B&W, 1968, 96m.
Directed by Juraj Herz
Starring Rudolf Hrusínský, Vlasta Chramostová, Jana Stehnová, Milos Vognic
Second Run (UK R0 PAL), Dark Sky (US R1 NTSC) / WS (1.66:1) (16:9) <

Color, 1972, 97m.
Directed by Juraj Herz
Starring Iva Janzurová, Josef Abrhám, Nina Divísková
Second Run (UK R0 PAL)

The name of director Juraj Herz wasn't encountered very often outside film festivals and a few select European countries until the last decade, primarily thanks to the sudden reappraisal of his landmark Czech political horror film, The Cremator, which had caused something of a stir three years after its initial release by racking up three awards at the Sitges Film Festival in 1972. A stylized, disturbing character study also functioning as a less than flattering national portrait on the eve of Nazi occupation, it charts the dark voyage of Kopfrkingl (longtime Czech film veteran Hrusínský) whose passion for his daily work at a crematorium allows him to fantasize about using the same procedure to purify the social corruption around him. Inspired by a mixture of perverse sexual mania (a combination of creepy brothel shows, a dysfunctional sex life with his wife Chramostová, and an obsession with being diagnosed with VD) and peculiar affinities with Tibetan Buddhism, he senses a new purpose when a former WWI colleague instructs him to use his German heritage as a tool for advancement. Of course, the fact that his wife is half-Jewish might be a bit of a problem, not to mention the hereditary implications this carries to his own two childrenf.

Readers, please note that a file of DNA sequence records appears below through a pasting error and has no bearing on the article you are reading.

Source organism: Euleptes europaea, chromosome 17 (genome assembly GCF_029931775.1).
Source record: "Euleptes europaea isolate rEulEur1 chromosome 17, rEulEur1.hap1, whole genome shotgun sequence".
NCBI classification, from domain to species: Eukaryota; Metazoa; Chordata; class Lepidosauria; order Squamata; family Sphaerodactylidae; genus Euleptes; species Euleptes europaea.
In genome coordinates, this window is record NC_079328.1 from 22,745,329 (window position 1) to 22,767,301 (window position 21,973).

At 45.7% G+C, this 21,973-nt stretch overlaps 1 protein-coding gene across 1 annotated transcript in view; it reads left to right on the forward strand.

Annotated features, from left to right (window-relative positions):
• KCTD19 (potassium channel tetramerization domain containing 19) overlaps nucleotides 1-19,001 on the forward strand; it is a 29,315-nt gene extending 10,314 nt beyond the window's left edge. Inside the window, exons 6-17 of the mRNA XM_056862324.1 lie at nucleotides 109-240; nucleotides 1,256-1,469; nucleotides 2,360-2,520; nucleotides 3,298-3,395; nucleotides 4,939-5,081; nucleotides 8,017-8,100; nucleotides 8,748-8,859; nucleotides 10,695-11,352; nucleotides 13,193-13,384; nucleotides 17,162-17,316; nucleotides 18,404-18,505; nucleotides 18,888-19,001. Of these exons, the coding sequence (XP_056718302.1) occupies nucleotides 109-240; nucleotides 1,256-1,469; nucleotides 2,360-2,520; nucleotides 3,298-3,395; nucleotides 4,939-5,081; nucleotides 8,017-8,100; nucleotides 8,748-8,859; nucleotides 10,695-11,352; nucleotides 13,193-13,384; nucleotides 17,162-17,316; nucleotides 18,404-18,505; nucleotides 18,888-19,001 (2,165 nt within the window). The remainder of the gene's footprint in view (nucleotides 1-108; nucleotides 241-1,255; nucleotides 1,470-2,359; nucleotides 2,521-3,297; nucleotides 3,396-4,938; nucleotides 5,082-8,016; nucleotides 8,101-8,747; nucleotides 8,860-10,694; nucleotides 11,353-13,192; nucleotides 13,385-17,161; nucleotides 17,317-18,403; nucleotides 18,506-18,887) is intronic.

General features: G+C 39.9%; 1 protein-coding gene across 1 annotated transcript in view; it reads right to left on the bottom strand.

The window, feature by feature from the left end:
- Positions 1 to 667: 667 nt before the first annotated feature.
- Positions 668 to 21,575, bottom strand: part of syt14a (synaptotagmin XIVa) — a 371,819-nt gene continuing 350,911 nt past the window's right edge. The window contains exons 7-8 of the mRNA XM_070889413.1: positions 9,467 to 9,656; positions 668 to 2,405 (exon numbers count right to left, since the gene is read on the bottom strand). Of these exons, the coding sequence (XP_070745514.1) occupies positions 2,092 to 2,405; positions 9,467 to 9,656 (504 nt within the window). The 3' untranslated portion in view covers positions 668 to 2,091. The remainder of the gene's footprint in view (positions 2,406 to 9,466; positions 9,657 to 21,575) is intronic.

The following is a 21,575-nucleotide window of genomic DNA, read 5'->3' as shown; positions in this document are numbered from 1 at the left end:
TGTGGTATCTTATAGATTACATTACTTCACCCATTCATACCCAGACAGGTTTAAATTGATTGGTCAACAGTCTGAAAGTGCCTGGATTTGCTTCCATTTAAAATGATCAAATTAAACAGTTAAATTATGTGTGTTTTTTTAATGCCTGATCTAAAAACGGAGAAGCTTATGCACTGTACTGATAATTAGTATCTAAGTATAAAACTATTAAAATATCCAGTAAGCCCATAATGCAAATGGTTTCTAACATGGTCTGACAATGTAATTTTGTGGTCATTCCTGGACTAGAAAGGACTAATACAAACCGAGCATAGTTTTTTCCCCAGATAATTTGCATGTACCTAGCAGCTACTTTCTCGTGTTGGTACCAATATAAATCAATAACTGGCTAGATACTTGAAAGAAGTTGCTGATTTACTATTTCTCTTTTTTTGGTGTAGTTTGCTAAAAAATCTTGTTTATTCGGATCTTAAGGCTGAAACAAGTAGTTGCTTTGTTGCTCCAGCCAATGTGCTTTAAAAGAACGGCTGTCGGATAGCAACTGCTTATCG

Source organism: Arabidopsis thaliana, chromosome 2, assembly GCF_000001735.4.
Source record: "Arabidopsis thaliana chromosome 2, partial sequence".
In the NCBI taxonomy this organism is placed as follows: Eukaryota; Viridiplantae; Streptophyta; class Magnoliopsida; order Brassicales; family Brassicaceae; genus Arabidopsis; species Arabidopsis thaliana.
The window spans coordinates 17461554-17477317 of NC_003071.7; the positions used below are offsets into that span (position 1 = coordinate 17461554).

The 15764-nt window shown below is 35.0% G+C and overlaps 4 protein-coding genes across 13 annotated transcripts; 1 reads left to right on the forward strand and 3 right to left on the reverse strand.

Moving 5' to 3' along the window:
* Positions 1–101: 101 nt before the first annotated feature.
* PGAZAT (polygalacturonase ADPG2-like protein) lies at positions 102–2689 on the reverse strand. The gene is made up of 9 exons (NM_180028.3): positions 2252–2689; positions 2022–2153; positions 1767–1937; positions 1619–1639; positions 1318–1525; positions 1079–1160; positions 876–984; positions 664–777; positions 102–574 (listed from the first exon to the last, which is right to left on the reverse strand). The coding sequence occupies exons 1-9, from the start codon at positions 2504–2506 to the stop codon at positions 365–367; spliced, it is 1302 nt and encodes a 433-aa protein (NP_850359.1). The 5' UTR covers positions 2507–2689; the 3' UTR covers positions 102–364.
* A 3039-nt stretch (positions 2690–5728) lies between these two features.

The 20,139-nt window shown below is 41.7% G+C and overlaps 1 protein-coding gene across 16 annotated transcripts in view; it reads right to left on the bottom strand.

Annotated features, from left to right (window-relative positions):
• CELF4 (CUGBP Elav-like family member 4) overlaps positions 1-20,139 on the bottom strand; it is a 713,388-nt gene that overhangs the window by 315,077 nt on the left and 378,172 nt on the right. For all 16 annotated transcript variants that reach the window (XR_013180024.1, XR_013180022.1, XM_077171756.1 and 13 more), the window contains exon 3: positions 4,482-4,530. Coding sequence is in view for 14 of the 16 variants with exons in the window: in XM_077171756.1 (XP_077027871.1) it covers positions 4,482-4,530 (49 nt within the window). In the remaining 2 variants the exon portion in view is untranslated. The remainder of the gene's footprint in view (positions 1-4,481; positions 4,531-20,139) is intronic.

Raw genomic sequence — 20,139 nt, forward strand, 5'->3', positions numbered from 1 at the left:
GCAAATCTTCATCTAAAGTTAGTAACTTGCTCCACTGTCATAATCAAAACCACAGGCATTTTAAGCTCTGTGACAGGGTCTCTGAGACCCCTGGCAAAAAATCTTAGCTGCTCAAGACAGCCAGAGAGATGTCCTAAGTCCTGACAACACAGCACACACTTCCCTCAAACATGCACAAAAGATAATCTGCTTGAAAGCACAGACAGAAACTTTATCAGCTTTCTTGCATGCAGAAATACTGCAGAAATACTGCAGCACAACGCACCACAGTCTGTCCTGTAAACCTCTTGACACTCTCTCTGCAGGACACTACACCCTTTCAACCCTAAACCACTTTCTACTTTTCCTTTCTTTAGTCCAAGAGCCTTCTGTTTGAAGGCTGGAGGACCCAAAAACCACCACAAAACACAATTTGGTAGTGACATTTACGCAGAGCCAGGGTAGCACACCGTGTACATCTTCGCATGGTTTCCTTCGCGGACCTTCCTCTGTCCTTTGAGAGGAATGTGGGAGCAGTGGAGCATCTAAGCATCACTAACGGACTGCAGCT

A simple synopsis doesn't really convey the wild, often startling creative fever running through The Cremator from its creepy, animated opening credits to its delirious fantasy sequences. The film's Nazi themes will strike many film fans as akin to the similar themes found in some of Ken Russell's work around the same time (especially his still-banned Dance of the Seven Veils), though the treatment here is much closer to pure horror. The film's central performance keeps the narrative percolating as steadily as Herz's inventive visuals, while the Nazi threat remains mostly off camera and becomes all the creepier because of it.

The Cremator first appeared on English-friendly DVD from Second Run in the UK as a region-free release with a solid anamorphic transfer correctly framed at 1.66:1. The monochromatic photography looks a little rough in spots due to the frequent opticals and what appears to be some uneven film stock, but it's as good a representation as one could want. Extras include an intro by the Quay Brothers (whose gothic Eastern European animation is strongly informed by Czech horror and fantasy as well as animator Jan Svenkmajer) and a booklet essay by critic Daniel Bird. A subsequent American release by Dark Sky uses the same transfer but doesn't carry over the extras and is a bit pricier to boot.